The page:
Writing Assignment 3

Paper 3: Primary documents and Davidson College’s participation in slavery

The third paper assignment asks you to apply the skills you practiced in last semester’s Annotation and Difficult Passage assignments to write an analysis of what historians call primary sources.

This kind of paper asks you to consider primary sources as “artifacts not facts,”[1] that is, as pieces of evidence that need interpretation rather than as indisputable records of the past. Primary source analysis requires that you take seriously the context in which sources were produced (e.g., time, place, authorship, audience) and look for ambiguities, tensions, and gaps that call for you to explain or theorize their meaning.

As historians analyze primary sources, they build on existing scholarship about past events, figures, ideas, and places. For this assignment, you, too, will work as a historian, in conversation with others who have reflected on Davidson College’s past, particularly its past participation in slavery. For this paper, you will join the conversation, taking account of what historical actors have done as well as what other analysts have written or said about those historical actors.

Sometimes, institutions engage in historical work, examining leaders’ past actions and reaching conclusions about future directions. In this assignment, you will select one Davidson College document and examine it in light of the College’s recent exploration of its relationship to antebellum slaveholding. In the U.S., events of the past decade have spurred activism and debate about how the nation and its citizens should reckon with the history of enslavement. Davidson College has taken up these questions as well.


Using skills you practiced in the Annotation and Difficult Passage assignments, write an analysis of one of these primary sources:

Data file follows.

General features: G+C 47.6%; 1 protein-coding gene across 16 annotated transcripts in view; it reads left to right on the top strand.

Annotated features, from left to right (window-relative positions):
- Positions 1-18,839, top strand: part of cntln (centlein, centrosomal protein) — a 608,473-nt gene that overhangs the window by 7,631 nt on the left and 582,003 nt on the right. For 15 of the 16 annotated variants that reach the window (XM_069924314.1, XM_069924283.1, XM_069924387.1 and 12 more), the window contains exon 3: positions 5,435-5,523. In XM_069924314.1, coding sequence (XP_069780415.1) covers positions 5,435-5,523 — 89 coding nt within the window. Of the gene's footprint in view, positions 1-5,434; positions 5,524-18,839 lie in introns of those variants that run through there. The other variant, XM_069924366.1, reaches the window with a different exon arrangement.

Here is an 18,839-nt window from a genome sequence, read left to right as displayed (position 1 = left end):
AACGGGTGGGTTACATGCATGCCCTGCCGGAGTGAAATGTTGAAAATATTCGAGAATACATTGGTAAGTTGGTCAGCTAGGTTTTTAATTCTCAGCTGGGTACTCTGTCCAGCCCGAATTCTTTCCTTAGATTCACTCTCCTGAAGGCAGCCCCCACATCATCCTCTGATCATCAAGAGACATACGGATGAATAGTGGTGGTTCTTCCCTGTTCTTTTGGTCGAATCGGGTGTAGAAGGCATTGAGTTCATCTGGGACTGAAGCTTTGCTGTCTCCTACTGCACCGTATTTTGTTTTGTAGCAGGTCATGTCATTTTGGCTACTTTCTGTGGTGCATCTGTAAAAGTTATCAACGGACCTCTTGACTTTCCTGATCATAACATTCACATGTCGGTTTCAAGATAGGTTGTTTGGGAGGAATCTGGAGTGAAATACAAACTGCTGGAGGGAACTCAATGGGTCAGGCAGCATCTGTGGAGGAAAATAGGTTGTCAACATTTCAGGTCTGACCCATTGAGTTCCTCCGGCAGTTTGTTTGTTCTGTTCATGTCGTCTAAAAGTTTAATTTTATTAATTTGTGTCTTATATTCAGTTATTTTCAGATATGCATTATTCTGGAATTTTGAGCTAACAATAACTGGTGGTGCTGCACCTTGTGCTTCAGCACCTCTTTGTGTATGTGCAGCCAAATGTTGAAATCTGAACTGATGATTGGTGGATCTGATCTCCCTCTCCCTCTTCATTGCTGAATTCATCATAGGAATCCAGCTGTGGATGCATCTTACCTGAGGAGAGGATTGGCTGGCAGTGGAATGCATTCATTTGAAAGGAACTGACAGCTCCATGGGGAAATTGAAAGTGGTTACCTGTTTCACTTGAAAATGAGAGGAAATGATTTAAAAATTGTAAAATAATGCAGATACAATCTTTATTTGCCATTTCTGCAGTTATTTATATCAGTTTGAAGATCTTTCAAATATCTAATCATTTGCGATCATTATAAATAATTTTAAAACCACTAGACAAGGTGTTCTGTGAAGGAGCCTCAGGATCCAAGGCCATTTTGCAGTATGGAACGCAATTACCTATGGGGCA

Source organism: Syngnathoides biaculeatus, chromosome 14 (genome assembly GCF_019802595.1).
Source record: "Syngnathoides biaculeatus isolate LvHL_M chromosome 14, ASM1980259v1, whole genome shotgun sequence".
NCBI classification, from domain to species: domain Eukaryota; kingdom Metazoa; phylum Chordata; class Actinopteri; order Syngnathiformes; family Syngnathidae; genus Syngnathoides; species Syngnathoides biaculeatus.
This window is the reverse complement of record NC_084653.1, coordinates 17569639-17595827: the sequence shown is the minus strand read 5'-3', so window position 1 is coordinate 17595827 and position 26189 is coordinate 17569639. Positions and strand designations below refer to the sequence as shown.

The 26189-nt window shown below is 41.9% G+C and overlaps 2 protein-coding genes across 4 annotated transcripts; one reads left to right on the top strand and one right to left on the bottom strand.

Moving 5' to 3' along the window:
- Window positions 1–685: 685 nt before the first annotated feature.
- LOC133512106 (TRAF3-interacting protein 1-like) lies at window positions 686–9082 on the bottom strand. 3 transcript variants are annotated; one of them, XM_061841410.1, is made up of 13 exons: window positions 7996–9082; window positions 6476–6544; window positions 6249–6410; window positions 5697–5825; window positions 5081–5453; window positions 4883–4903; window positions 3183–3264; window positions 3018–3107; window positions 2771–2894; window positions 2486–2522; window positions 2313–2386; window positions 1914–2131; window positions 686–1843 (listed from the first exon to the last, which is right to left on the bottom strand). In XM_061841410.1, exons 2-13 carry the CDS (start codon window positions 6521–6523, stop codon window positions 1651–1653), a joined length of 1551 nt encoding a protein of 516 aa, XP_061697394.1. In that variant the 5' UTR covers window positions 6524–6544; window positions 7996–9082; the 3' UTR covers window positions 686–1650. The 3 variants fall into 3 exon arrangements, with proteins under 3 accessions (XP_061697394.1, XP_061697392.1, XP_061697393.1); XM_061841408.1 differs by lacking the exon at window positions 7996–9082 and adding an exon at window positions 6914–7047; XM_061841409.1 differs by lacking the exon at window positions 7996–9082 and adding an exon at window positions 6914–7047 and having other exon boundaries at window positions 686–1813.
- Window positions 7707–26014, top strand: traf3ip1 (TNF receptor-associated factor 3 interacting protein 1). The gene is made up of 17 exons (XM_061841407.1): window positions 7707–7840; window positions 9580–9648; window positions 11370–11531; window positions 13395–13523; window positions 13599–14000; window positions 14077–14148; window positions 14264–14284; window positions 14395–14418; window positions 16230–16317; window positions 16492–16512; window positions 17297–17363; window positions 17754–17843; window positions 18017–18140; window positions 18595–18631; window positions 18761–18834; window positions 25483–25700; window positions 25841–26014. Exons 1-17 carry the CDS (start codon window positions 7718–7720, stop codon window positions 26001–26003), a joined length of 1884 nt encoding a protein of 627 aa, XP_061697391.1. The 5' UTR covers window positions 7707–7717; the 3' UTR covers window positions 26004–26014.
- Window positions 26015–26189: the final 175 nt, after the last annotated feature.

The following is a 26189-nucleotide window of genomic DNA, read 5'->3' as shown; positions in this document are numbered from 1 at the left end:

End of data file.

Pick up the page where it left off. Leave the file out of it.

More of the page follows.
You must use the following sources in your analysis. In particular, attend to the recommendations and projected actions discussed in Green’s history and the video:

Instead of thinking of the analysis of the primary document and the engagement with the sources (video, Green, Trouillot) as two separate tasks, use the latter materials as a framework from which to analyze your primary source. How does what you’re seeing in the primary source support, extend, contradict, or add nuance to Green’s historical narrative and the story detailed in the video? What silences in your primary document does Trouillot’s chapter prompt you to notice?

An excellent primary source analysis:

  • Makes an argument arising from details in the primary source about time, place, people, and/or events depicted, rather than simply describing or summarizing its contents
  • Bases this argument on both what the primary document says and how it presents that information (the rhetorical subtext). How does the document present the past, to whom does it present it, and why?
  • Uses specific evidence from the primary source and explains how that evidence supports claims about the source’s meaning
  • Uses analysis of the primary source to engage in scholarly conversation (in this case, with Green’s history and the speakers featured in the video)
  • Acknowledges the work and ideas of others with proper use of quotation, paraphrase, and citations


[1] Alice Wiemers, “Primary Sources & the Work of the Historian,” HUM 104: The Future is Now, Davidson College, Davidson, N.C., 26 January 2023.